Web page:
these rules are in place wether we're talking about jason williams...


or michael jordan...



and don't start with the whole "attacking the individual is childish" routine...
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Old 10-19-2005, 12:59 PM   #41
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Originally posted by nbcrusader


If it is black pop culture, is it still racism, or a clash between a culture subset and mainstream culture?
Not a clash, a small subset of the overall umbrella of pop culture and mainstream culture. There's a lot of overlapping amongst these groups as well.
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Old 10-19-2005, 01:05 PM   #42
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Originally posted by Irvine511




why are such standards necessary for adults? they all wear uniforms on the court, why is there a need to regulate what they wear to and from games?

i suppose what i'm getting at is less a question of if the team and the league can enforce a dress code -- legally, i believe they can, and i would understand the reasons why they would do so -- however, i first would wonder why they feel the need to do so -- seems to me that they want to make their players a little less "ethnic" for the consumption of suburban white people who have little problem paying $65 for a ticket -- and then where exactly the standards of appropriate dress come from.

you brought up the school analogy, and through the prism of a school, these questions are easily answered. and you're also dealing with minors.

when dealing with a private organization like the NBA, it's quite another thing.

one example: remember the movie "Philadelphia"? during one of the courtroom scenes, they are interviewing one of Tom Hanks' co-workers, and she mentions how the mean white men asked her to wear earrings that were a little less "ethnic" -- meaning, her earrings were too big -- and to wear something a little more "american." and she replied that that they were american, african-american.

i think that fictional scene actually touches on what's going on here.
the other professional sport leagues have similar guidelines, if not flat out rules. is it racist of the yankees to have randy johnson cut his mullet to conform with the team guidelines? and does it hurt that it looks better for corporte sponsors? of course not... i'd be silly to say it doesn't.

but now here, the nba puts forth a dress code, and everyone breaks out the race card... funny, but i find the fact that everyone considers basketball to be a "black sport" a bit racist in it's own right.


try looking at the NFL's rules re: clothing, on the field and off. they're as hardcore as it gets. if you wear the wrong color socks you get fined. when peyton manning wore black cleats in honor of the death of johnny unitas, he was fined by the NFL. dress codes in sports, both on the field and off, are nothing new.
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Old 10-19-2005, 01:10 PM   #43
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[Q]Originally posted by Headache in a Suitcase


the other professional sport leagues have similar guidelines, if not flat out rules. is it racist of the yankees to have randy johnson cut his mullet to conform with the team guidelines? and does it hurt that it looks better for corporte sponsors? of course not... i'd be silly to say it doesn't.[/Q]

i think that's a good example, and i would have to say that, yes, it is a bit racist to have randy johnson cut his mullet. the mullet could be considered just as "ethnic" as wearing chains on the outside of suits, and for management to force him to conform is exactly the same thing.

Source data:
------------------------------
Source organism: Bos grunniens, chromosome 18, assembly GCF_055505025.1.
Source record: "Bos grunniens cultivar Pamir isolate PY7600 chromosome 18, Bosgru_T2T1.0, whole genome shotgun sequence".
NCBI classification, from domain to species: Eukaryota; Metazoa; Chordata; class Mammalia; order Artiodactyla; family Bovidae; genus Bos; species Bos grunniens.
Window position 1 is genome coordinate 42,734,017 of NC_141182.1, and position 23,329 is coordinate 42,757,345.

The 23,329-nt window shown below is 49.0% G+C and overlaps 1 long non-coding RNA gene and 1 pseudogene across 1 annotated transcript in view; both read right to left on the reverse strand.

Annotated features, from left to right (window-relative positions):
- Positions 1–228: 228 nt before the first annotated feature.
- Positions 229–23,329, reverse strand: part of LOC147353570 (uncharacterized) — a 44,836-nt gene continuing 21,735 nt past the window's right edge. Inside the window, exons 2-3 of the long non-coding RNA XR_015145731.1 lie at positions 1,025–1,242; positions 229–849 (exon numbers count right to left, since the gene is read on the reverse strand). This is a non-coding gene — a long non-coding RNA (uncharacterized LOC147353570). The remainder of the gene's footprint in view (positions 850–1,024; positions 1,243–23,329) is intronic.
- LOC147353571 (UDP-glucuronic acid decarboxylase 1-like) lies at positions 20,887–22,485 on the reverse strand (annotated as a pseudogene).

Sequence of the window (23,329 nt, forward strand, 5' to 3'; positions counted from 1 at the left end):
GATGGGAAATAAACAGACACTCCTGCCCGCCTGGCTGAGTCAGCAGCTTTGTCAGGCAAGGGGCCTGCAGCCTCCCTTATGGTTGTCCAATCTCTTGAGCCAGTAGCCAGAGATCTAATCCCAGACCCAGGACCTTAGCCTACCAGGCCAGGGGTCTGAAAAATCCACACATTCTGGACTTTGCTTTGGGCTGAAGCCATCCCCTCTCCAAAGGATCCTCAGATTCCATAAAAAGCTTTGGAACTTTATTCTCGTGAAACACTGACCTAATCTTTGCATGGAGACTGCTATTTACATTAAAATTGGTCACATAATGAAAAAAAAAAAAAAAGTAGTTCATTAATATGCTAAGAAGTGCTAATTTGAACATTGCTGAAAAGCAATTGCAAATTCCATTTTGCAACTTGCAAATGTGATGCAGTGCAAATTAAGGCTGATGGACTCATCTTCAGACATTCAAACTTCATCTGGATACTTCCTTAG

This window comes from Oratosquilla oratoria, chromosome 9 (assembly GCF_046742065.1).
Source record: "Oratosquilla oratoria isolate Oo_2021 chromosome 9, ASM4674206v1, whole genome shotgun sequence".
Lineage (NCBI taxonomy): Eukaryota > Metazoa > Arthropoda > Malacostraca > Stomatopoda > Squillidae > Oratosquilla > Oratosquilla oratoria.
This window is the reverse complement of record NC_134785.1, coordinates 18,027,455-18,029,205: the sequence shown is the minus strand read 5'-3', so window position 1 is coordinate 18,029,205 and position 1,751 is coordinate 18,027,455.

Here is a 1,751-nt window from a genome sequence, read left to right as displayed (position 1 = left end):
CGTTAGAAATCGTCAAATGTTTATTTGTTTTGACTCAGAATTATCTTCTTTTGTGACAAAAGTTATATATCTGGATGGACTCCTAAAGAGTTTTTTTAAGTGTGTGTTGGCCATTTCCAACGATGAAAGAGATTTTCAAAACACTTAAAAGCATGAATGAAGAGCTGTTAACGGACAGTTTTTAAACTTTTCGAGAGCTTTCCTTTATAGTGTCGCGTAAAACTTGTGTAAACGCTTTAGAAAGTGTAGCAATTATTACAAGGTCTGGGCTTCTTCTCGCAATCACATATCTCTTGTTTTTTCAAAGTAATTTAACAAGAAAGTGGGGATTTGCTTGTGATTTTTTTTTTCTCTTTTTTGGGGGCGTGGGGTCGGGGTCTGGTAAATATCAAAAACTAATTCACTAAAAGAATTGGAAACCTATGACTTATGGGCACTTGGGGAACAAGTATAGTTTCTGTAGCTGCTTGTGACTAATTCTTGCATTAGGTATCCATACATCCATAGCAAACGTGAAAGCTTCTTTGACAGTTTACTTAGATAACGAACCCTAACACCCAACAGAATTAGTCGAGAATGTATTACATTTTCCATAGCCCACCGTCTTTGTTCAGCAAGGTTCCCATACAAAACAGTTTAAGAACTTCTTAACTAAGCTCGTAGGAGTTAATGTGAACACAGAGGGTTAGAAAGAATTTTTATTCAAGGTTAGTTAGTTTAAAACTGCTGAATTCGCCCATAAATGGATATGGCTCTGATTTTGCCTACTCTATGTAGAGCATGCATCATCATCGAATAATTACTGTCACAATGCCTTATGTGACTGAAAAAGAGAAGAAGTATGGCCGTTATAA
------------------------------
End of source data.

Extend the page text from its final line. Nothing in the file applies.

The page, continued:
what we're getting at here is that there seems to be a dichotomy here -- "acceptable" vs. "ethnic" -- and the notion of what is "acceptable" is created and perpetuated by the arbiters and determiners of "normal" culture, which is white males with money.

i'm really not saying whether or not this is good or bad, but that, yes, these things are clearly racialized.




[Q]... funny, but i find the fact that everyone considers basketball to be a "black sport" a bit racist in it's own right.
[/Q]



i'd agree with you. however, i don't think that's the argument being put forth.
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Old 10-19-2005, 01:15 PM   #44
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[B][Q]Originally posted by Headache in a Suitcase
i'd agree with you. however, i don't think that's the argument being put forth.
i don't agree... that very much is part of this conversation. the NFL's wardrobe rules aren't headline news... neither are those of certain major league baseball teams. but because basketball is inherently considered to be a "black" sport, both by whites and blacks alike, anytime a rule like this comes up it is debated wether or not it is "racist."

heck... there were people who thought that the suspensions handed down by the NBA to the indiana pacers, including stephen jackson, who rampaged into the crowd at the palace of auburn hills last year and started punching fans was, in fact, racist.

when the united states basketball team lost in the olympics to the white europeans, and the team's play was criticized, that was said to be "racist."
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Old 10-19-2005, 01:21 PM   #45
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again... dress code rules in sports are put in place so as no one player stands out, making himself bigger than the team as a whole. a giant medalion with spinning diamonds certainly stands out.

and frankly, you really need to pay a little more attention to basketball and/or youth culture as a whole if you have to ask the question as to how many "white, asian and european players were wearing chains."


So then I ask again where else do we take it? Make them only wear navy suits? All the same ties?

If we're really that worried about individuality, then let's eliminate tatoos on the court, certain hair lengths, etc.

This has nothing to do with individuality.

And yes I watch a lot of basketball and I know what people are wearing on the sidelines.